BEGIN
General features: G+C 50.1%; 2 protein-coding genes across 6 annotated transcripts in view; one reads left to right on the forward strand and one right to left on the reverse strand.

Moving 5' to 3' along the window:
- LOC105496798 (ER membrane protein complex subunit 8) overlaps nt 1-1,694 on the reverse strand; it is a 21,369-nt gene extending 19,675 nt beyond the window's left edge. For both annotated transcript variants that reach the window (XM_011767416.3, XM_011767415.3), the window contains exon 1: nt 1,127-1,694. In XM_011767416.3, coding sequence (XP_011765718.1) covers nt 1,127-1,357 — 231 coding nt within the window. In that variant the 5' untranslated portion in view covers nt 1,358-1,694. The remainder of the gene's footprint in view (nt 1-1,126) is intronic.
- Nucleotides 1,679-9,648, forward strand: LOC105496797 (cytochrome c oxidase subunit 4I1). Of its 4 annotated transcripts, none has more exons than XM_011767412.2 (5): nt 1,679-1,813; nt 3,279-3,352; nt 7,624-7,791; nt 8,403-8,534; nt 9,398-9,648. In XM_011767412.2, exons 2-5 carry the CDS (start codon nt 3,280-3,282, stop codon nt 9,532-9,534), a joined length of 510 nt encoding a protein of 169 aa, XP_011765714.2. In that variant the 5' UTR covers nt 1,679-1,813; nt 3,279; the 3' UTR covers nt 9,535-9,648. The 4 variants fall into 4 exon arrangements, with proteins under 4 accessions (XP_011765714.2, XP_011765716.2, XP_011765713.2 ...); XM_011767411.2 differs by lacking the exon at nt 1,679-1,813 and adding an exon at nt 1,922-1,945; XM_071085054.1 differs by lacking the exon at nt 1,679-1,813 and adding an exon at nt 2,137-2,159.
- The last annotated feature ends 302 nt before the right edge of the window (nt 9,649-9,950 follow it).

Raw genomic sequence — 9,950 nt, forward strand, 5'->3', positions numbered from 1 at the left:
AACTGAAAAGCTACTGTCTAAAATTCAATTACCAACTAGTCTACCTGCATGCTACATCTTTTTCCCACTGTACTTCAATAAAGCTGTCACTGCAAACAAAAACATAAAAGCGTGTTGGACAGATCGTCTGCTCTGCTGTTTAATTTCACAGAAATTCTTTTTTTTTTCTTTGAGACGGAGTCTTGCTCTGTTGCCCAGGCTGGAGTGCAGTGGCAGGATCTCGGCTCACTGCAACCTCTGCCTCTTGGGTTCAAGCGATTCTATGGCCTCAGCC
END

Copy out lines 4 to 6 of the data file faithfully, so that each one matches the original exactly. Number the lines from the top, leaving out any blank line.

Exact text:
- Nucleotides 1,679-9,648, forward strand: LOC105496797 (cytochrome c oxidase subunit 4I1). Of its 4 annotated transcripts, none has more exons than XM_011767412.2 (5): nt 1,679-1,813; nt 3,279-3,352; nt 7,624-7,791; nt 8,403-8,534; nt 9,398-9,648. In XM_011767412.2, exons 2-5 carry the CDS (start codon nt 3,280-3,282, stop codon nt 9,532-9,534), a joined length of 510 nt encoding a protein of 169 aa, XP_011765714.2. In that variant the 5' UTR covers nt 1,679-1,813; nt 3,279; the 3' UTR covers nt 9,535-9,648. The 4 variants fall into 4 exon arrangements, with proteins under 4 accessions (XP_011765714.2, XP_011765716.2, XP_011765713.2 ...); XM_011767411.2 differs by lacking the exon at nt 1,679-1,813 and adding an exon at nt 1,922-1,945; XM_071085054.1 differs by lacking the exon at nt 1,679-1,813 and adding an exon at nt 2,137-2,159.
- The last annotated feature ends 302 nt before the right edge of the window (nt 9,649-9,950 follow it).

Raw genomic sequence — 9,950 nt, forward strand, 5'->3', positions numbered from 1 at the left: